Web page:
Gov. Rod Blagojevich, the four legislative leaders and their caucus members can’t iron out their differences about budget priorities. But after five consecutive days of special sessions, we could start to get a hint soon of where House Speaker Michael Madigan and House Minority Leader Tom Cross think the state should cut funding in the pending state budget.
At least 50 legislators joined the leaders and the governor in budget negotiations at the governor’s mansion again, but some said yesterday’s progress of starting to talk about actual numbers already stalled. “The governor’s position is: He wants health care,” Madigan said Monday evening after the meeting. “That puts us anywhere from $1 to $3 billion apart. There’s no change.”
While everyone agrees the state has a budget deficit, Madigan said Republicans and Democrats agree the budget hole exceeds the governor’s $800 million projection. Madigan also said there was a bipartisan proposal to evaluate the budget line by line to find out where state agencies can cut costs. He said the administration rejected that idea, but Deputy Gov. Sheila Nix said the governor actually welcomes the idea and hopes to see a list of proposed cuts.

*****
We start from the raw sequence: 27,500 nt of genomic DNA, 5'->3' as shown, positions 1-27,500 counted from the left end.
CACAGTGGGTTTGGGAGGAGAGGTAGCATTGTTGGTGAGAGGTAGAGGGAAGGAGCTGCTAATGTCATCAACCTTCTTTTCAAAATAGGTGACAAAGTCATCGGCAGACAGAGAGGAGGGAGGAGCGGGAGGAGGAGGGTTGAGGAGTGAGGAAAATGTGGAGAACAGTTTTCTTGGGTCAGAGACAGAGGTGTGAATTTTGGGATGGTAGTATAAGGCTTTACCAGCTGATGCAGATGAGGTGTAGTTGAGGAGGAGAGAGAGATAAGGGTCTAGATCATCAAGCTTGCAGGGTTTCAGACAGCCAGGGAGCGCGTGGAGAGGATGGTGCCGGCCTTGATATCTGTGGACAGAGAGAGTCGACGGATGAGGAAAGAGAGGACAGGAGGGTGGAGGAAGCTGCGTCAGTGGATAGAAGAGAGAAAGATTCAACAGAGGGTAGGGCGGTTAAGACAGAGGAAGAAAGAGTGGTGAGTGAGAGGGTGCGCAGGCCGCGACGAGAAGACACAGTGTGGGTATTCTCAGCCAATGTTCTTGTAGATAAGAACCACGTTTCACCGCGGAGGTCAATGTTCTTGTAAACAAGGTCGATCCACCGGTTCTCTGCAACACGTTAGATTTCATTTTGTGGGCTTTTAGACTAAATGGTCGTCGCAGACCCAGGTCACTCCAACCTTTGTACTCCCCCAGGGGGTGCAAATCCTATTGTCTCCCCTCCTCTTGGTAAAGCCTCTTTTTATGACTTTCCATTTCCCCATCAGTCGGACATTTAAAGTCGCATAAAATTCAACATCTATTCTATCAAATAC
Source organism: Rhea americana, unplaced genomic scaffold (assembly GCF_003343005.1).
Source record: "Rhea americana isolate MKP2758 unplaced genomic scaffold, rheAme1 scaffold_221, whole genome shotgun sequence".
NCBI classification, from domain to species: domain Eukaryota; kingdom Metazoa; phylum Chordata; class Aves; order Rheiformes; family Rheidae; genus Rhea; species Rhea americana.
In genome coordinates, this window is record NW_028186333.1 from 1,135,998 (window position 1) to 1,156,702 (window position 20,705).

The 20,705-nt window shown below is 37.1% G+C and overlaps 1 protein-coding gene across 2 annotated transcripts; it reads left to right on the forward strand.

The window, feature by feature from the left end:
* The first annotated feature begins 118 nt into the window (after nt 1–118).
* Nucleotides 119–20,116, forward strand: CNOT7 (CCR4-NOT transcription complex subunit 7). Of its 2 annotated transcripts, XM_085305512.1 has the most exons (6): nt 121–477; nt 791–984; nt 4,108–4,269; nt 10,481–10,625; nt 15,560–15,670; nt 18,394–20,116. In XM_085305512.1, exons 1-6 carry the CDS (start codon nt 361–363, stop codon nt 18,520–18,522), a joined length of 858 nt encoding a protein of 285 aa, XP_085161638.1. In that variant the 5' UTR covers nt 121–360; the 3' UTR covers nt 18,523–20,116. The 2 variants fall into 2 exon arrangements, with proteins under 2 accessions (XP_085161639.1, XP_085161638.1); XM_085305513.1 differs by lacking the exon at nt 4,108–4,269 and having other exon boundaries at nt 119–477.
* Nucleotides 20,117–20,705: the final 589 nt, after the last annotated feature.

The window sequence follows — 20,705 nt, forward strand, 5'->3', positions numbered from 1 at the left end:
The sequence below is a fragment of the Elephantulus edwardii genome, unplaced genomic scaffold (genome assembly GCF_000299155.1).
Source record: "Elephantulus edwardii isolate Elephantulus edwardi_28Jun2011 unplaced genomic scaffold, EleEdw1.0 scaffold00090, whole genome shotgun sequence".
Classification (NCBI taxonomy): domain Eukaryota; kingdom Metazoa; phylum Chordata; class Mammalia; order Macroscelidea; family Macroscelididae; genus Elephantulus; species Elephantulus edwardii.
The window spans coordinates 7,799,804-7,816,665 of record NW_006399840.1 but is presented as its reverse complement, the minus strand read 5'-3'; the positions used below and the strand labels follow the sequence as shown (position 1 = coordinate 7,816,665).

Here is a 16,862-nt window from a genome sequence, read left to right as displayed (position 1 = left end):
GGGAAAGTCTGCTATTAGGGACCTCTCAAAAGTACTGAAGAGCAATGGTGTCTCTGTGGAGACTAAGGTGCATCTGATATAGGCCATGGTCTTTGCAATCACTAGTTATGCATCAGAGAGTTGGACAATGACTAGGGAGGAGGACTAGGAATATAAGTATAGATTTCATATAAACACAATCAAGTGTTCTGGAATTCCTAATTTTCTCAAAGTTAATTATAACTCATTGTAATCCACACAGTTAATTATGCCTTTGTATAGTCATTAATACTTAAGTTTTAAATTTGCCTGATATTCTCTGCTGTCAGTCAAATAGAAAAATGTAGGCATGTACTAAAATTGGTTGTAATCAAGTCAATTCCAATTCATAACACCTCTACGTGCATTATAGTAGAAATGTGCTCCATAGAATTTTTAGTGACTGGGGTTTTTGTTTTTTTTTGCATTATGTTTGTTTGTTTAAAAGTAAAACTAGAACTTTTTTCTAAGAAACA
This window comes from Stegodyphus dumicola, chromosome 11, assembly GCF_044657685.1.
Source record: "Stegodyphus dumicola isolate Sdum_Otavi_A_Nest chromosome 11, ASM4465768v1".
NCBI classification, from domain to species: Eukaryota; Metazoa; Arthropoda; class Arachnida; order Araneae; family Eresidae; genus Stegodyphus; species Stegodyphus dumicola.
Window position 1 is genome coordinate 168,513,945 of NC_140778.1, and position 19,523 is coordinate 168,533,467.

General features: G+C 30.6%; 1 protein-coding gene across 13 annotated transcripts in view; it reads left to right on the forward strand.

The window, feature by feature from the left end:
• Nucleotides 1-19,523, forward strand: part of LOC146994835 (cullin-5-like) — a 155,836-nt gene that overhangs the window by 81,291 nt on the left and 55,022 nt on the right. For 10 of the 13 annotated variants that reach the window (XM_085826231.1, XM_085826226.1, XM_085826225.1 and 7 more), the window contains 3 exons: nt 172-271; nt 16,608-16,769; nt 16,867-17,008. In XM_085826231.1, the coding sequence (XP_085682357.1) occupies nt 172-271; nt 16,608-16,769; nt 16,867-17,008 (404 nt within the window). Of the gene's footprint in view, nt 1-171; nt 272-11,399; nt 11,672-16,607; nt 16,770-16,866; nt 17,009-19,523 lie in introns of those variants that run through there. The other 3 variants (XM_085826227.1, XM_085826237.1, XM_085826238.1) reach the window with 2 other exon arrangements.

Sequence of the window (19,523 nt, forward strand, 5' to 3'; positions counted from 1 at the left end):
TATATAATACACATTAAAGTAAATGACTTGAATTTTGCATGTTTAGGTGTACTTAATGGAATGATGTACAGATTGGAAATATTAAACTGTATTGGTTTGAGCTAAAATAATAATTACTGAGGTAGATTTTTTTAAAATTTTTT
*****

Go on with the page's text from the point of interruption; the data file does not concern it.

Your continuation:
Cross said he suggested looking to the 2004 budget. Lawmakers met into mid-July in overtime budget talks, and the state made across-the-board cuts in nonessential services excluding education, public safety and human services. He said that could save $200 to $300 million this time around. He also said more progress would be made in finalizing a budget if negotiations consisted of smaller groups, not the 50-plus groups in the governor’s mansion for the past few days.
Madigan had a more stinging comment about what it would take to make actual progress: “Good leadership. And it’s not here.”
The governor spent the early afternoon at a Chicago press conference about gun control, leading some lawmakers of both parties to speak out in opposition to the potential of the governor proclaiming a special session just to focus on the issue. Downstate and Chicago area lawmakers often have opposite stances on gun control, but two agreed Monday afternoon that the state budget should take precedence in the second month of overtime session and the seventh day of special sessions called by the governor.
“To bring a gun control issue to the floor at this time would only be for the purpose of deflecting our energies and deflecting the media away from what we’re doing here,” said Rep. Lou Lang, a Skokie Democrat who supports such gun control measures. “I for one believe we should be concentrating on our budget and only on our budget until we get this work done.”
The governor did call a special session for Tuesday afternoon, when the topic will be “supportive living” for the elderly, the poor and the disabled.